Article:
Impact Life Inc. was set this week to host a ribbon-cutting for their newest addiction recovery program, The Sanctuary, at Impact Life Farm in Seaford. The event, set for Thursday, Oct. 27, from 2 to 5 p.m. is free and open to the public.
The Sanctuary at Impact Life Farm is located at 4973 Boyce Road, Seaford. It will begin as a 10-bed transitional residential treatment program that will serve pregnant and parenting women in substance-use recovery, including those re-entering society post-incarceration and those who are justice-involved and provide support services to their children.
Though Delaware is the second smallest state in the U.S. with the sixth lowest state population in the nation (according to the U.S. Census Bureau), the state ranks second-highest in the nation in per capita overdose deaths, as per the Centers for Disease Control, particularly in rural areas like Seaford.
The Sanctuary, which sits on 17 acres of land, will offer animal-assisted therapy, therapeutic culinary arts and a whole-person holistic approach to programming. In addition to the recovery residence, the farm will offer a workforce development program. The goal is to create career development and training programs that will strengthen and increase opportunities for recovery and re-entering society.
“Structured, supportive recovery residences are an integral part of a successful aftercare plan. We must prepare individuals for the next level of care, no matter what that is. We are creating something long-term and sustainable in an attempt to break the cycles of addiction and justice involvement,” said Nikole Papas, board president of Impact Life. “In these programs, they will be surrounded by successful people in recovery, engaged in service work, and will be able to share their victories, triumphs, and setbacks while navigating the always rocky road to recovery.”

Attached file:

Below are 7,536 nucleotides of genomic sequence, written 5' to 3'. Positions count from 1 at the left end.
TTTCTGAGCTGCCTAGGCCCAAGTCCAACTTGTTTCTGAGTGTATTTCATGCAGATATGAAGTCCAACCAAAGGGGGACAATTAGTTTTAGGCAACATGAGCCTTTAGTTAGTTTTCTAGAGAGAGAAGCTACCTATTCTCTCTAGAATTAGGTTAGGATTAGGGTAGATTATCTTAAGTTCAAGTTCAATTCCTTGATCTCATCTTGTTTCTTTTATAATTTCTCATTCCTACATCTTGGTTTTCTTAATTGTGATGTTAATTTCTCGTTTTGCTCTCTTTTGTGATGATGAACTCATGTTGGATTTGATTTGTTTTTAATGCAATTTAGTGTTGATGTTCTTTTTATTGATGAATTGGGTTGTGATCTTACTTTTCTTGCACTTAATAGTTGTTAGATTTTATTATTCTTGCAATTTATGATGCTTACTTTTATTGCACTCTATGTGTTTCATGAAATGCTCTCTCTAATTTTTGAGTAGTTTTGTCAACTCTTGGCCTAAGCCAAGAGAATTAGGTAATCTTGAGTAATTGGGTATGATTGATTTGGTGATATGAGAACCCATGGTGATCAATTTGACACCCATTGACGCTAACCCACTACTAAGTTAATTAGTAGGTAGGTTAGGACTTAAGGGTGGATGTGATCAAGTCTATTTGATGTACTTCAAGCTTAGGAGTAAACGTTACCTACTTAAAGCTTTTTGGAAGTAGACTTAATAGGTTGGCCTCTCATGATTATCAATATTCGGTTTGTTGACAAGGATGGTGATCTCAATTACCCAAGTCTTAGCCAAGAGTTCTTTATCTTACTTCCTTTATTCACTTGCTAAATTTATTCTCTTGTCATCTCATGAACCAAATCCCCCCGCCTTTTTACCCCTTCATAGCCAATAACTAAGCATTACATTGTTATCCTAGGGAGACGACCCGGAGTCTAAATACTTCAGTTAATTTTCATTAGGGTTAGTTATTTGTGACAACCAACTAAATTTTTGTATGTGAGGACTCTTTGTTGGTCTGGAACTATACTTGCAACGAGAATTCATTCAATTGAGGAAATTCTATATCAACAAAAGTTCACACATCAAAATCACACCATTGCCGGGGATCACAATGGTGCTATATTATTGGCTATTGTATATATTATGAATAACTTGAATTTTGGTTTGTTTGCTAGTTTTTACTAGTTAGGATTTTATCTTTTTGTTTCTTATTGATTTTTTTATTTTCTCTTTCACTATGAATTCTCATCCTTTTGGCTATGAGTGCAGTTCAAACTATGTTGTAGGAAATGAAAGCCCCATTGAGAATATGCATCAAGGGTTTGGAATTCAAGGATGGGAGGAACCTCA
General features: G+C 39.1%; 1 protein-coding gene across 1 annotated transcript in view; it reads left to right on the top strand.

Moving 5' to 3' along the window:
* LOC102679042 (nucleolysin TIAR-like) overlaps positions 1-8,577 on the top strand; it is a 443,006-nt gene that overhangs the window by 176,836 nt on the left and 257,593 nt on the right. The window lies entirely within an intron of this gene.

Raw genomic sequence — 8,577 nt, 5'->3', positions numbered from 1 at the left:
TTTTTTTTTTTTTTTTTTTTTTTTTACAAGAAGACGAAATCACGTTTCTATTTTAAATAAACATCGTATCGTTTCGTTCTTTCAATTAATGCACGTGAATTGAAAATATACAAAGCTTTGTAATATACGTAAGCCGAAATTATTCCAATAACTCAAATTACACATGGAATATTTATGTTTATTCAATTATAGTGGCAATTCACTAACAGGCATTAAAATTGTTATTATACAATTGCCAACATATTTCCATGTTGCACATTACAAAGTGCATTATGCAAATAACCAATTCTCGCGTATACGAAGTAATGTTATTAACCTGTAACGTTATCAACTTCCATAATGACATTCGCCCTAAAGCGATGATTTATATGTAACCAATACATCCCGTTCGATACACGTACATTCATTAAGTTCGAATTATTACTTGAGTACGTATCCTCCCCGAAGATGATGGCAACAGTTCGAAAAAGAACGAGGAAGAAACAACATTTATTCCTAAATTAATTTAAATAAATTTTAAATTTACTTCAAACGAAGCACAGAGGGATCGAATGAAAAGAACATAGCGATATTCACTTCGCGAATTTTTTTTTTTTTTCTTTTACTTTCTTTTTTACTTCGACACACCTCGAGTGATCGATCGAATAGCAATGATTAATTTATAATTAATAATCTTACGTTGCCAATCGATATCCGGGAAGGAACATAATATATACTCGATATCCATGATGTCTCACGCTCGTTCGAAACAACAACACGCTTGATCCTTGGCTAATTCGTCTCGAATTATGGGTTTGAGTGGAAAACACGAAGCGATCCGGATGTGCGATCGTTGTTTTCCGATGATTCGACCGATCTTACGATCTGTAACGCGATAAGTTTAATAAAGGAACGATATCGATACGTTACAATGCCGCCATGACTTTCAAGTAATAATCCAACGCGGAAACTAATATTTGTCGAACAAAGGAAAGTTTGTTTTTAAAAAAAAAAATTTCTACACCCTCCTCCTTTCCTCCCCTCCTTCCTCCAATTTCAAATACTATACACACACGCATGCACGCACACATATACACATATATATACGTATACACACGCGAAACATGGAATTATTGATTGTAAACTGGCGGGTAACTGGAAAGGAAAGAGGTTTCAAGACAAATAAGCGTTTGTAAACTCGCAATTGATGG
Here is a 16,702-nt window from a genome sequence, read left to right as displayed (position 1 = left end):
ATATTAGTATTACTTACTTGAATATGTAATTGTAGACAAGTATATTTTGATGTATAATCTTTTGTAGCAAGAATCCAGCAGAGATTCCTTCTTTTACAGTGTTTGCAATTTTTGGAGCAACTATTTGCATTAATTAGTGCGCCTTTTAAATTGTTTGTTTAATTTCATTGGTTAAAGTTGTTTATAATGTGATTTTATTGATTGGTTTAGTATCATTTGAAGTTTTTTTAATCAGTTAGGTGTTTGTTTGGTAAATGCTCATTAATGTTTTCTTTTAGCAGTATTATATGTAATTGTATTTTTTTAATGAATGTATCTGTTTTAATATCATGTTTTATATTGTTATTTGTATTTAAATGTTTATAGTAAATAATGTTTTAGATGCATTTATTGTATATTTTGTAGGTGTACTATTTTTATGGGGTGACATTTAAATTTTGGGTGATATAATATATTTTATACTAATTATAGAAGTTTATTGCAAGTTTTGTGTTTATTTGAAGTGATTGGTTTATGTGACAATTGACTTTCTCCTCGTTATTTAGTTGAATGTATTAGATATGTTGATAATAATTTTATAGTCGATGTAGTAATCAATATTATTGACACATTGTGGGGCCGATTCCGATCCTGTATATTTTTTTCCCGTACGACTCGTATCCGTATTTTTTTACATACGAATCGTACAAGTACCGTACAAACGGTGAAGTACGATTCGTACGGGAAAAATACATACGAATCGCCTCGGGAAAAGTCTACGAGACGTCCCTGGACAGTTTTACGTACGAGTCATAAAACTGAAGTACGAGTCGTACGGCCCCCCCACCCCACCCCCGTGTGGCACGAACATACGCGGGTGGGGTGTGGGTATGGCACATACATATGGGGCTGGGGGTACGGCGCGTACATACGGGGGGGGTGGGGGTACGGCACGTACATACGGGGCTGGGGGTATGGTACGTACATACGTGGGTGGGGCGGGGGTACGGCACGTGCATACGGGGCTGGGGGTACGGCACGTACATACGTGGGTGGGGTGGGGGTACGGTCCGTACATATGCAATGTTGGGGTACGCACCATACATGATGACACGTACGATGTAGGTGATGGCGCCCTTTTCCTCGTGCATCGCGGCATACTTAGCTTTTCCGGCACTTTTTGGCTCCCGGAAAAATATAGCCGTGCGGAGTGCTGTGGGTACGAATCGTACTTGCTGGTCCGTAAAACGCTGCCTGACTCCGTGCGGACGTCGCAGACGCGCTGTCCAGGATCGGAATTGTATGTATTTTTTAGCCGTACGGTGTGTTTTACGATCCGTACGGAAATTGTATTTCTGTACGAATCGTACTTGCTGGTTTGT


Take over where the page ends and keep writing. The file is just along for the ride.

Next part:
“The first four steps of recovery are directly connected to farming,” said Domenica Personti, CEO of Impact Life. “Accepting what you cannot change, like weather challenges, animal illness, crop failures; believing in a higher power, like nature, community; changing the things you can, like learning to pivot, focusing on gratitude; and taking inventory to identify the part you play in all of it, good and bad.”
“By providing a safe space operated under the pillars of Compassion, Connection and Kinship, these programs promise to create an environment of holistic healing for anyone looking to enhance their skill set and strengthen their recovery process,” representatives said.
The Sanctuary at Impact Life Farm was funded through a grant made available through the Community Development Block Grant (CDBG), funded by the U.S. Department of Housing & Urban Development and administered by the Delaware State Housing Authority (DSHA).
“DSHA has administered the CDBG to strengthen and build communities for many years. We appreciate this funding and are glad to see it used in new, impactful ways,” said Eugene Young Jr., director of DSHA. “I’m confident that this investment, brought to life by our fantastic state and nonprofit partners, will ensure those in need can find a place to heal.”